An ever growing supply of high-end listings is leading to long awaited price cuts, which will be the theme of the high-end real estate market in 2009.
According to the Concord Group which tracks the luxury home market, resales of $2 million-plus homes declined 28% in the fourth quarter of 2008, compared with the same period in 2007. Meanwhile, sales in all price ranges for the fourth quarter were up 34% — fueled by foreclosures. A look at the Multiple Listing Service provides strong evidence the recession is hitting the luxury market and it is finally starting to sink in with sellers.
Santa Monica inventory finished the year up 24% (year-end 2008 over year-end 2007) for less than $3M asking price, and up 155% for over $3M. Similarly Pacific Palisades inventory is up 147% for less than $2M and up 54% for over $2M.
Through January, new listings and previously expired or withdrawn listings have flooded the market and most with a cut in price. Pacific Palisades provides three strong examples.
1141 Maroney Lane, Pacific Palisades “PP”- List Price “LP”: $7,945,000; 6-16-08- $9,450,000; 5-15-08- $10,500,000; 9-24-07- $12,500,000 total percentage difference: 46%
431 Alma Real Drive (New Construction), PP- $9,275,000; 11/3/08- $10,695,000; 8/15/08- $11,900,000; 2/19/08- $12,900,000 total percentage difference: 30% **within a week of the original listing they had an accepted offer that fell out of escrow.
958 Chautauqua (internally remodeled after 2005 purchase), PP –LP: $2,795,000; 1/31/08- $3,295,000 (Leased for $13,000 thru 08); 4/23/07- $3,995,000 total percentage difference: 32% Note: 2/15/05- sold for $2,508,695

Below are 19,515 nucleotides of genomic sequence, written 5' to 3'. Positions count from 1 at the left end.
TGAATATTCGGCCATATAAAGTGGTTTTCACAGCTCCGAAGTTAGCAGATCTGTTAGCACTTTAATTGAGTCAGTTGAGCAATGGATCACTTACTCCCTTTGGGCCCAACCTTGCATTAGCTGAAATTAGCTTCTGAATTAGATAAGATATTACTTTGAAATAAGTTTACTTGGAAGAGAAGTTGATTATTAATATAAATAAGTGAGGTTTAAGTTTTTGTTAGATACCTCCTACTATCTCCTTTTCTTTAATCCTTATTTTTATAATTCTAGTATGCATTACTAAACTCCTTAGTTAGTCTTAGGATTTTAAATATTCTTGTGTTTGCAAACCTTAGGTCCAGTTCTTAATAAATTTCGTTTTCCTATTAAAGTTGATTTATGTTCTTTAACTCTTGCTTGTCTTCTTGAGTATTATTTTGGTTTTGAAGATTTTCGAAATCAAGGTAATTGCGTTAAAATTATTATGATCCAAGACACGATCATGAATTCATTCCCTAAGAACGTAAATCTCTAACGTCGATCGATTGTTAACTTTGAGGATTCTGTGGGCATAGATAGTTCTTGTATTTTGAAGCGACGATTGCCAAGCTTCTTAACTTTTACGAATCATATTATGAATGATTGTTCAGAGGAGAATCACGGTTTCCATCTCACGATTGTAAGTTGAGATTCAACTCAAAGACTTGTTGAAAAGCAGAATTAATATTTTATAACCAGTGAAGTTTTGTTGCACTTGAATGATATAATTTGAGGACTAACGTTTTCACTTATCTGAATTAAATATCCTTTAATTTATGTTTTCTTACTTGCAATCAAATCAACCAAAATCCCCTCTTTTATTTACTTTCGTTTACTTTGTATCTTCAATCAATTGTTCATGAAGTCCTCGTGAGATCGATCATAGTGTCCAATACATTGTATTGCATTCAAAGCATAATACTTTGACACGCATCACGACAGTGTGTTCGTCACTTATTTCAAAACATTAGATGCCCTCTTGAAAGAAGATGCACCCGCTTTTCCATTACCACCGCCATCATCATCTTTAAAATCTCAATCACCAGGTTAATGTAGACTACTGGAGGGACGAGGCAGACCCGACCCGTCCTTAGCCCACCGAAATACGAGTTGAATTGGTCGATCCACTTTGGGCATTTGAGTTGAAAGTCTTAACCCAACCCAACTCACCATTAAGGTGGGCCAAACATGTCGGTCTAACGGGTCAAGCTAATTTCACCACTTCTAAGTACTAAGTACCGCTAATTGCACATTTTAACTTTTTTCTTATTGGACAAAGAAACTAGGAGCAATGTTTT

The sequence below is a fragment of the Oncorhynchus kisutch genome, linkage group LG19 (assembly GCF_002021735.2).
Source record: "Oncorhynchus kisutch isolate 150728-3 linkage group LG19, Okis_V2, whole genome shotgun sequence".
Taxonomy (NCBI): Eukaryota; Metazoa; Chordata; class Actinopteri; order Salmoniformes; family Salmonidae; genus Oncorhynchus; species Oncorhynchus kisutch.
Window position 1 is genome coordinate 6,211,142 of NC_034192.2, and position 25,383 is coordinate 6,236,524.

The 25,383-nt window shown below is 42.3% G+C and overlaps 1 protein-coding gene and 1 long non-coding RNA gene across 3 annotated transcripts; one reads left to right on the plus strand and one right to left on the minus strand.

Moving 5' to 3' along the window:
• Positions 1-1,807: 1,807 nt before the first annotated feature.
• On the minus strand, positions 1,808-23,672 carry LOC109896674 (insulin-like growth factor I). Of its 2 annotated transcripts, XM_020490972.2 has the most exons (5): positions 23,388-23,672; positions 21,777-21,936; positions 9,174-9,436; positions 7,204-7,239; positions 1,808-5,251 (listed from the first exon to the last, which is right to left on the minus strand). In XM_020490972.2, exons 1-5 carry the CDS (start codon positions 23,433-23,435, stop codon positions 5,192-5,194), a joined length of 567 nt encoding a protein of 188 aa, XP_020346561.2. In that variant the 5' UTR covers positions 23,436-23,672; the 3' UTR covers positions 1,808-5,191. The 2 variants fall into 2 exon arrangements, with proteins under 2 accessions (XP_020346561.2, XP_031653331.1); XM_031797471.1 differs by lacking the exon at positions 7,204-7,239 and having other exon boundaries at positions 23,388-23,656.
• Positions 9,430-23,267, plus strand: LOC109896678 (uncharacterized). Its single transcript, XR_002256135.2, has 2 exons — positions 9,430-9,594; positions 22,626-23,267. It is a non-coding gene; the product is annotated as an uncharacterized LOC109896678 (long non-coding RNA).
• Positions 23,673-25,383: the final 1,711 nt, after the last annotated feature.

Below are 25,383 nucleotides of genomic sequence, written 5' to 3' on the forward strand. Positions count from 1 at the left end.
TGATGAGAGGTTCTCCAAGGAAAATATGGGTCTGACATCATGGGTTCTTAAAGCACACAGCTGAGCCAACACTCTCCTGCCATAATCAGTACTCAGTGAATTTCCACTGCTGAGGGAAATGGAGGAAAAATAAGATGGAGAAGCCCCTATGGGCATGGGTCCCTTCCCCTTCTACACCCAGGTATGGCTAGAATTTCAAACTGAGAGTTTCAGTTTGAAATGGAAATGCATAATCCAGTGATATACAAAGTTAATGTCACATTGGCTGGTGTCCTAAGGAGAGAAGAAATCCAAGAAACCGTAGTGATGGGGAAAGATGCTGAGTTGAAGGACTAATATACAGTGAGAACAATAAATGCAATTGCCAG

Over the past week, 15 net new listings each for Santa Monica and Pacific Palisades plus relistings of the previously expired and withdrawn. In Santa Monica, evidence suggests low-end north of Montana sales are tipping below $2 million and mainstream low-end Sunset Park is tipping below $1 million. Currently, the inventory of desirable homes is still weak but in my opinion, it will be increasing significantly throughout the next two quarters.
Unfortunately, the demand side, even for upper-end houses, is also suffering and growing weaker.
Income in Los Angeles’ recently top-earning industries, finance and entertainment, is falling. Check out the LA Times lead article last Friday “A Bleak Picture for Big Studios”. Not to mention hedge funds and mortgage lenders’ bonuses being mostly non-existant, especially in 2009.
Huge losses in the stock market in 2008 and/or equity losses in previous houses sold to move up restrict cash available for purchases.
Jumbo interest rates have not fallen like conforming rates have, and qualifying standards are up, including higher down payments just as buyers have fewer assets.
However, some sunshine does exist. I expect jumbo rates to begin to decline around the second quarter and we are also seeing private banks provide very competitive rates for highly qualified jumbo buyers.
The high-end glut will happen and with that bring opportunities. In the long run, The Westside/South Bay is always a great investment if you can afford it. Especially, when you can take advantage of a declining market while securing a very good interest rate.
Sources: MLS, LA Times, Westside Bubble